2. Binotto is probably not telling the whole truth, I would put money on him playing down any advantage Ferrari has gained through the extra development time. But so would any of the principles if asked the same question. Besides a tenth per lap is not as a starting point.
    Hamilton really should just stop with the underdog thing, it’s no more believable than ‘my tyers are gone, man’ :))

    1. @johnrkh Sorry to be doing this, but it’s ‘principals’. I’m doing this on principle :P sorry

  3. Merc had the least wind tunnel time until June 30 & RBR the least for the remaining year as they led the WCC at that point, but of course, Merc again the least until at least June 30.
    I’m sure Binotto is honest, although he could equally attempt downplaying his team’s chances for now.

    1. It’s not evolving based on live ranking but on previous year results. At the end of a season, it determines how many runs they’re allowed for the coming season, then how they balance between current season and the coming one is up to the team.

      Something I haven’t seen is if the teams should run predefined geometry in the CFD run or can have adaptive ones, a set of boundaries then allowing optimization of some surfaces depending on iterative results. Don’t know if they are there yet in term of software but as the limit is on number of runs, improving run quality and output will become very important.

      1. @jeanrien This is actually incorrect, it’s
        updated every 6 months. So the windtunnel time for the 2nd half of 2021 was determined by the standings at the end of June 2021, when Red Bull was leading the WCC.

        1. My bad then, missed that part and find it a bit strange.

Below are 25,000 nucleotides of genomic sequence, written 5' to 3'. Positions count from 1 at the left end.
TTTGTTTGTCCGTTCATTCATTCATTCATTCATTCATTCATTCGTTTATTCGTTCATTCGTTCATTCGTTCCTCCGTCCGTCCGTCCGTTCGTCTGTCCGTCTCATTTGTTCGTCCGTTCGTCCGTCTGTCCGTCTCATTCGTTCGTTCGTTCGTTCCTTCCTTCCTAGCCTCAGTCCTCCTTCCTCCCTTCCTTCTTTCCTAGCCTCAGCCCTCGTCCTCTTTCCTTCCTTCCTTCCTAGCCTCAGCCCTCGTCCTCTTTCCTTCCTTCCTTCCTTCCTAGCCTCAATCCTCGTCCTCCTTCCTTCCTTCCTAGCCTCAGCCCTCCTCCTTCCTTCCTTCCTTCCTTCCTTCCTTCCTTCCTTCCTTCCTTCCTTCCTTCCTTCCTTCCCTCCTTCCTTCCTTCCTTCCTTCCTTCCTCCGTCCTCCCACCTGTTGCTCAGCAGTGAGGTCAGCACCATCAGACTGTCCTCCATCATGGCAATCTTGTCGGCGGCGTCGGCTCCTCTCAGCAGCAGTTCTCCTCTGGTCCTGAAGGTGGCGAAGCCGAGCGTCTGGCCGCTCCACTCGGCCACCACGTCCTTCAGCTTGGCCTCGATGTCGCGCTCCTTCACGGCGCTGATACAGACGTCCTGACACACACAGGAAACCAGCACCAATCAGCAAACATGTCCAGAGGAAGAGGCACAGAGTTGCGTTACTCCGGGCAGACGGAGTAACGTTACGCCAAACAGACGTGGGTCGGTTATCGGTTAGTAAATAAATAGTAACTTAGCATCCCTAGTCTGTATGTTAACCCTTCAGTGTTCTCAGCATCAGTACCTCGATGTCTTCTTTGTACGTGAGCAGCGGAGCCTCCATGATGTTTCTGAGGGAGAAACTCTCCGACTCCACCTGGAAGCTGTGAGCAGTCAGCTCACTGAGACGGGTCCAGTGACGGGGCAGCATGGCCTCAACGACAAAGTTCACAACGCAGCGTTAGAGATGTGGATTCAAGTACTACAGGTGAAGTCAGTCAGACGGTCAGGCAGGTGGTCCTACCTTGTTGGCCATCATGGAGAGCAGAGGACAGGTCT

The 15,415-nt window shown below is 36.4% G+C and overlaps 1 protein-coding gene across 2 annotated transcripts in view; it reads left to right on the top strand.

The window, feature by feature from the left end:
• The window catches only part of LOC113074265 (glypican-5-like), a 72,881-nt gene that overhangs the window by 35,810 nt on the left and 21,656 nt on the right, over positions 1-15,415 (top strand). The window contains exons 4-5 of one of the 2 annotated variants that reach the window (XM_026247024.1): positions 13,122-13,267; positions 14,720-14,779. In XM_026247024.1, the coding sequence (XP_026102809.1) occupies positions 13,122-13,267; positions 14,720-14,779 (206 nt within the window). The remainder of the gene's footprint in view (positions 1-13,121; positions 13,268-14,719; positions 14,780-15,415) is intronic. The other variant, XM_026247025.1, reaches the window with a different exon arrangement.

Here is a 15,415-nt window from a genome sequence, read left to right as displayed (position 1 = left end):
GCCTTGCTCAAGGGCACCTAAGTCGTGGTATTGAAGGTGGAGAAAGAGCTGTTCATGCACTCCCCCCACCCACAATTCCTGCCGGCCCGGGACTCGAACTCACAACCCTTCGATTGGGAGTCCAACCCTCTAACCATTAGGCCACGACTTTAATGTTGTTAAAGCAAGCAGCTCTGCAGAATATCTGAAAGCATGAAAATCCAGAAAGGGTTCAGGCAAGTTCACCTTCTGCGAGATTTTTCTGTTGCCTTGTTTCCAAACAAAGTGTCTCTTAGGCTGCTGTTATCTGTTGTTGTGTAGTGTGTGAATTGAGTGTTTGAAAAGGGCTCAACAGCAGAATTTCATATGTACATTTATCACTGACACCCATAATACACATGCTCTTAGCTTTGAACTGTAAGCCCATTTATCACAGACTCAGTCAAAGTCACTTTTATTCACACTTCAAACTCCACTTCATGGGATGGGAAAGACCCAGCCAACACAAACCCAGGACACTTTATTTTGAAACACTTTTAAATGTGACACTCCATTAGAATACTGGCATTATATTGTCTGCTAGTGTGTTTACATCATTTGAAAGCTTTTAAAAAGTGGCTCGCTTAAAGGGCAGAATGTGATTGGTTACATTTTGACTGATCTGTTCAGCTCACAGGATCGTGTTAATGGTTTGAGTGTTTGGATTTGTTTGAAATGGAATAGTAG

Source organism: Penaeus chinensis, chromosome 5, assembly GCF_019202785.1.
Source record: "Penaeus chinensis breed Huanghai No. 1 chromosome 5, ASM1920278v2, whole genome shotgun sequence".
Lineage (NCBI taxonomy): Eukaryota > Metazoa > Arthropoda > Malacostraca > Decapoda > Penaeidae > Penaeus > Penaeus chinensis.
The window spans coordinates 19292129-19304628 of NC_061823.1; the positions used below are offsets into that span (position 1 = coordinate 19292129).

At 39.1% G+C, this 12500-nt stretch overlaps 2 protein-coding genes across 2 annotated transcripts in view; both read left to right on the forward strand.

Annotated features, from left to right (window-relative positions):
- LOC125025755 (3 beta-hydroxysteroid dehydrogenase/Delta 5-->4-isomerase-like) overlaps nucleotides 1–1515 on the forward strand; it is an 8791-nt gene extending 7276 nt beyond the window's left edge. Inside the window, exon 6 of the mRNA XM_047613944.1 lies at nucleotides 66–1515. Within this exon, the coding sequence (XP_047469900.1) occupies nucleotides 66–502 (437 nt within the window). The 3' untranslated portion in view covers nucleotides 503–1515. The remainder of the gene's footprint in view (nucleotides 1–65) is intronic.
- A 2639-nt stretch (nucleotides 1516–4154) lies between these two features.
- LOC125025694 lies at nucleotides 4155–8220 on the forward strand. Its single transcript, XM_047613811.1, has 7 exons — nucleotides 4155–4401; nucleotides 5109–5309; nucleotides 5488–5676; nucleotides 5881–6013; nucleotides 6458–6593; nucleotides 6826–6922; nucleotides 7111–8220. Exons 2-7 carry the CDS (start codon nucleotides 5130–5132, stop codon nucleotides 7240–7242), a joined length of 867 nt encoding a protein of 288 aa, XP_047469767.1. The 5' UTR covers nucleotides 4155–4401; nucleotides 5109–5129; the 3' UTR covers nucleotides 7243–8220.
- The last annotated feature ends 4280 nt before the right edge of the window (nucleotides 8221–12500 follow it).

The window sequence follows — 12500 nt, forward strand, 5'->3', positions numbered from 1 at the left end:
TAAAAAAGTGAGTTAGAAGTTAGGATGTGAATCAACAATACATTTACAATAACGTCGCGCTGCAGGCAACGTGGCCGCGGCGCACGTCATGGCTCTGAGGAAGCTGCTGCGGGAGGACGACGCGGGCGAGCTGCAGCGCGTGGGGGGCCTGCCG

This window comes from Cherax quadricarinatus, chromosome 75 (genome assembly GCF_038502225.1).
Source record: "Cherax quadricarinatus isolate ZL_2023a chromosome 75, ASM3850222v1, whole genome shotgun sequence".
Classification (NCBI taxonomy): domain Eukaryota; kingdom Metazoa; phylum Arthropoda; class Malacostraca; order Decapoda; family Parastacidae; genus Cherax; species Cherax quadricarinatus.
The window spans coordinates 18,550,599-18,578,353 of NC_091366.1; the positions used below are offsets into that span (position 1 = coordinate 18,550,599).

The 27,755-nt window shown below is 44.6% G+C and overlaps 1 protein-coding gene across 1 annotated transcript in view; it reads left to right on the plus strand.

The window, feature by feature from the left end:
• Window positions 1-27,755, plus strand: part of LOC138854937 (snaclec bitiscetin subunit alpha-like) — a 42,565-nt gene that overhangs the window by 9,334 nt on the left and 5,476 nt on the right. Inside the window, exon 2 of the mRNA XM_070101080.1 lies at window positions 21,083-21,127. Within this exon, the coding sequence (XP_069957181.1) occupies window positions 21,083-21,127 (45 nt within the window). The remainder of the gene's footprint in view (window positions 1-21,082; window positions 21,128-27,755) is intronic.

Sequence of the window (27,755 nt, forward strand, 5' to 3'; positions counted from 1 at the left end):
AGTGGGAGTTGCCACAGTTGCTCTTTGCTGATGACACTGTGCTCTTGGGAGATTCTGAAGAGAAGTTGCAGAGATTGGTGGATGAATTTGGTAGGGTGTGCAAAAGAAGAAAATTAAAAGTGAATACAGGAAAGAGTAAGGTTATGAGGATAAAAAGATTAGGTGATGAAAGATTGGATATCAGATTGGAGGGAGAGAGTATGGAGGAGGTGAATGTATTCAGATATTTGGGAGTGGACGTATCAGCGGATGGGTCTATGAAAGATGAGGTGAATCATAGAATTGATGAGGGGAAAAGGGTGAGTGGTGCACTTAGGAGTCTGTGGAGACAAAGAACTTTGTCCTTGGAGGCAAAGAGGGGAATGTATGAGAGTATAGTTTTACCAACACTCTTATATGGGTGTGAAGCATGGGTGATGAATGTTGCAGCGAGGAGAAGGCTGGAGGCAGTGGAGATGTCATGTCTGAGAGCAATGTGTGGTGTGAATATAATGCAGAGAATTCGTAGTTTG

So limit your losses for first half of the season and come strong after?

  4. 0.1 of a second per lap gives you almost 7 seconds over full race distance.

    That’s huge!


    1. @sonnycrockett They will still find a way to somehow do a 7s pit stop..

  5. F1 , the only “war” where you downplay your power and highlight enemy’s one. Fortunately, the silly season is quite over.

    1. When you are weak, appear strong; when you are strong, appear weak.

  6. I can’t say I am a fan of this restricting Wind Tunnel/CFD time based on performance as it’s essentially a success penalty & I don’t think penalising success has any place in F1.

    It’s just another form of artificially trying to spice up the show by penalising success in order to artificially try & close the field up & give those who don’t do as good a job advantages they simply don’t deserve.

    If Ferrari come out the gate strong this year I think we have to start asking the question of how much is because they simply did a better job figuring out the new regulations than others & how much is because they were given advantages for been sub-par last year. And the same is true going forward if the teams finishing 3rd/4th back one year suddenly get elevated to the front the next.

    1. Yes I totally agree. Performance balancing begs the whole question about who’s doing it best, which is the point in the first place.

    2. I understand the whole idea of giving back field teams more opportunity to catch up. I even agree with it. And I know that all F1 has really done, is move the “baseline” to 5th place– But it really offends me that it’s presented as “winners get penalized with less R&D time / budget”.

      Help the lower teams all you want, but don’t punish winning teams.

      I would prefer a scale where the top 3 teams get 100% R&D / Testing, and it goes up 5% for each place after third– even if that “100%” is identical to the current “70%”.

      Don’t handicap the winning team, and don’t make 1st, 2nd and 3rd relevant for the in-season development battle.